Thursday, 11 August 2016
…if indeed you have heard of the dispensation of the grace of God which was given to me for you, Ephesians 3:2
To maintain context, verse 2 should be read with verse 1 –
“For this reason I, Paul, the prisoner of Christ Jesus for you Gentiles— 2 if indeed you have heard of the dispensation of the grace of God which was given to me for you…”
The word translated as “if” here does not imply uncertainty. Rather it is a statement of affirmation. The NIV translates this as “Surely you have heard” in order to more closely translate the thought. Charles Ellicott says that it is “a half-ironical reference to a thing not doubtful.” Understanding this correctly, Paul’s words of verse 1 fall into their proper place. He noted that he was “the prisoner of Christ Jesus for you Gentiles.” His position as a prisoner does not affect “the dispensation of the grace of God which was given to” him.
He was selected as the Apostle to the Gentiles and his position was being fulfilled through the circumstances which occurred to him, even being a “prisoner of Christ Jesus.” The words “which was given to me” are not referring to “the dispensation,” but to “the grace of God.” The word “dispensation” will begin to be described in verse 3. As grace is being described here, a question arises as to what this grace is referring to. Is it the grace of being granted his apostleship, or is it the grace of God for salvation which is found in the gospel message?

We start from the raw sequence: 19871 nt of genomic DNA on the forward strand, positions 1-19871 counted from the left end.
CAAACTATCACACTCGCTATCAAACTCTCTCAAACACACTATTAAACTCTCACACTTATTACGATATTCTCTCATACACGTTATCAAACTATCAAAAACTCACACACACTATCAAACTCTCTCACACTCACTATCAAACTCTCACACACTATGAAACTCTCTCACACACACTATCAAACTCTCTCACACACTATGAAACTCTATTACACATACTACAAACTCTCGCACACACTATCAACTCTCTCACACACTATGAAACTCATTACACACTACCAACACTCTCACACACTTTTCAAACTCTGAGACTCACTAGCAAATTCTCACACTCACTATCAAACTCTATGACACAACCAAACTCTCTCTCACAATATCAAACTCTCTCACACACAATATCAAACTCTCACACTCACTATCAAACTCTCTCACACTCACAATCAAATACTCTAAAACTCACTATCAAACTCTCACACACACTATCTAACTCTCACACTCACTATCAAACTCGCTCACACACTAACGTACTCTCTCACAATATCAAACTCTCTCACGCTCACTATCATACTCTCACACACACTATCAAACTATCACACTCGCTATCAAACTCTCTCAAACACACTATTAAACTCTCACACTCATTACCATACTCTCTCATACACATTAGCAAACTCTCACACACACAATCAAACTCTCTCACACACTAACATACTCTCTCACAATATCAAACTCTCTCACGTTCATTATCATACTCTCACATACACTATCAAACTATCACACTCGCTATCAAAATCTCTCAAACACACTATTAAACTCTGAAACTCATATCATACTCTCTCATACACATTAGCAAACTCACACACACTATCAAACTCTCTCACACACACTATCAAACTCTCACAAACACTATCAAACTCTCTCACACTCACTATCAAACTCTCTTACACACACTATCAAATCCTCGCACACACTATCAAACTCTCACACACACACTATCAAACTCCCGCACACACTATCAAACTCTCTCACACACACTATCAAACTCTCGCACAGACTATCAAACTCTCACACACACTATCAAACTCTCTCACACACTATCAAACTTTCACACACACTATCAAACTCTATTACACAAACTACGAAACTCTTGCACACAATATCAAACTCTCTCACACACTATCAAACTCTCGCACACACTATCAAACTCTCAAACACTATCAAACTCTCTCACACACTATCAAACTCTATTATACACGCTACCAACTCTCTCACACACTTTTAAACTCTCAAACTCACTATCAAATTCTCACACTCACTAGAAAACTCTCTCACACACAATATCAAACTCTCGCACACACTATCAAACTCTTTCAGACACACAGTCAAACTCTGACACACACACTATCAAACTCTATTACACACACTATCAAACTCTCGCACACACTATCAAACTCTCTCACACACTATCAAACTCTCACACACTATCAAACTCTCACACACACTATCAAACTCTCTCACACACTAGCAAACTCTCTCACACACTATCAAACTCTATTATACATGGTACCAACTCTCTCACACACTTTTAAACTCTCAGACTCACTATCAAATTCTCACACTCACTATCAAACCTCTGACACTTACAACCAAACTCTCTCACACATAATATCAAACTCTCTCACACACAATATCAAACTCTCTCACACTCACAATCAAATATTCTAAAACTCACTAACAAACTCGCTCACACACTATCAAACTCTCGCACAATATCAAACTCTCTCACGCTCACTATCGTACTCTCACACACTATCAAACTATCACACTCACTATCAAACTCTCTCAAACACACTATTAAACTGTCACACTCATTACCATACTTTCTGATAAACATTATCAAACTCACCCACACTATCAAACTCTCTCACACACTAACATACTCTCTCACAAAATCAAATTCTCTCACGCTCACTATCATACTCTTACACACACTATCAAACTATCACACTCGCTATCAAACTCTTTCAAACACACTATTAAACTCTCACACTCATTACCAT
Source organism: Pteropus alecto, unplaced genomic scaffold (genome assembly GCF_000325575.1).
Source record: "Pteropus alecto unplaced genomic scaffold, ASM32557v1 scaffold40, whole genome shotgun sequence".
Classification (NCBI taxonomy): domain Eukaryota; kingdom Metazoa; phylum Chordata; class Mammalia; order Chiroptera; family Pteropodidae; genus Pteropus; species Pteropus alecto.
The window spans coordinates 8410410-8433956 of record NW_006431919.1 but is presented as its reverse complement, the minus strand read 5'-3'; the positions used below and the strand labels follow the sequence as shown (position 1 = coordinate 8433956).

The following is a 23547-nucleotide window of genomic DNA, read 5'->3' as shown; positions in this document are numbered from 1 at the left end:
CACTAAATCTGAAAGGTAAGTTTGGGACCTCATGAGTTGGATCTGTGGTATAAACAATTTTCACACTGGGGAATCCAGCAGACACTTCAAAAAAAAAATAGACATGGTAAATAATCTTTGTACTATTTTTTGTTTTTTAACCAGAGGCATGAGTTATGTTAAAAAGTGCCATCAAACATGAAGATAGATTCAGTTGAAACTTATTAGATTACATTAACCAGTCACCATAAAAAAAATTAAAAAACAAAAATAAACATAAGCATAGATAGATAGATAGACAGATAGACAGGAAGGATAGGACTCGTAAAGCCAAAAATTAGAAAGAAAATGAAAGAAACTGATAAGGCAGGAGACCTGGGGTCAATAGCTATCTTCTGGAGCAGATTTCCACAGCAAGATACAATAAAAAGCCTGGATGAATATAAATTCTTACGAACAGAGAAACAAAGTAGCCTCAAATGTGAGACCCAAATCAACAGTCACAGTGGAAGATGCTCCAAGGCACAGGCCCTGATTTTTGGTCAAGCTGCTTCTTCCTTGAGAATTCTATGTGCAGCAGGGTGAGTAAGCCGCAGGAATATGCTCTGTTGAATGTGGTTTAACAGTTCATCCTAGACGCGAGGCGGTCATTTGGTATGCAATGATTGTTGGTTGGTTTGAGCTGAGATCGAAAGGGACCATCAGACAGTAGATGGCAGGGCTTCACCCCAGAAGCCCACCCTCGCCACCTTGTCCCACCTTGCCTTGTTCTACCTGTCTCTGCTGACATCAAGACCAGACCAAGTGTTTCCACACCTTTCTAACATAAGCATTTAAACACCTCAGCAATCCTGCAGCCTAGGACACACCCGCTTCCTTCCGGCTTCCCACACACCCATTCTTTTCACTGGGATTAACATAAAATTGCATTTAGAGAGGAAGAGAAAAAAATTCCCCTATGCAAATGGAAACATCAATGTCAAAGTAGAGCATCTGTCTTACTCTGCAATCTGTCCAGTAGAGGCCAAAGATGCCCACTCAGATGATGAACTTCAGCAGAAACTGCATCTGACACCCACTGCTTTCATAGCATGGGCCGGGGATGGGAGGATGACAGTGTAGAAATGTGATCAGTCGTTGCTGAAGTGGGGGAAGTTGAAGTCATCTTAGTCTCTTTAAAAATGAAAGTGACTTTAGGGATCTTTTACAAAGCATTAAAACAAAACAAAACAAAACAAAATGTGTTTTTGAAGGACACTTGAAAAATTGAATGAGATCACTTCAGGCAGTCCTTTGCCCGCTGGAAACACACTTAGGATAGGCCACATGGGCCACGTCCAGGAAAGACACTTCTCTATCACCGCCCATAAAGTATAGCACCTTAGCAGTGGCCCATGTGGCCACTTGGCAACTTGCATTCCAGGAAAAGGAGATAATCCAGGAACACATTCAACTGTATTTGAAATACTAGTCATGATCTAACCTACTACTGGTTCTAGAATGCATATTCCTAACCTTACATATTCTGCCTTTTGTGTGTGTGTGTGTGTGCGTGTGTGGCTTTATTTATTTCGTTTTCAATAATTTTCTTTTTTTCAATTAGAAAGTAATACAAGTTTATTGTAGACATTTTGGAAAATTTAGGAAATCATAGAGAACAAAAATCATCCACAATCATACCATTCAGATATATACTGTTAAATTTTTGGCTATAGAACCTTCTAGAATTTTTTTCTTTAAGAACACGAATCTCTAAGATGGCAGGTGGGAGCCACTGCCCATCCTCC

Although scholars are divided on this, what seems most likely is that he is speaking of the grace bestowed upon him for his apostleship. First, the context of his words are that he is a prisoner for Christ. Secondly, he uses the same idea in Romans 1, and elsewhere, to define his apostleship –
“Through Him we have received grace and apostleship for obedience to the faith among all nations for His name, 6 among whom you also are the called of Jesus Christ;” Romans 1:5, 6
Paul understood that his calling was solely of grace and it had been given to him for the purpose of bringing the message of the gospel to the Gentile people of the world. It is this message which is found in the “dispensation” which formed the time his apostolic office. The word “dispensation” is the Greek word oikonomia. It gives the idea of the management of the affairs of a household. Paul had just been speaking of the “household of God” in the last verses of the previous chapter. The adding of the Gentiles at this time in history (meaning the period which we consider the “Gentile-led church age”) is the dispensation which Paul is referring to now.
As noted above, this dispensation will be described more fully in the coming verses.
Life application: It is very wise to not be captivated by a single translation of the Bible. If one is, they will inevitably come to erroneous conclusions about what is being said in the original languages. Be wise, study and show yourself approved, and don’t get swayed into a “one version only” belief.
Lord God, thank you for the many different translations of the Bible which are available, including the original languages. When reading several versions, we can often get a fuller understanding of what the intent of the original is. And more, we have the writings of wise scholars, learned in the original tongues, who can provide even more valuable insights into the true reading of Your word. What a blessed time we live in! It is all available at our fingertips if we just take advantage of it. Thank You for such marvelous access into Your very heart and mind. Thank You for Your precious word! Amen.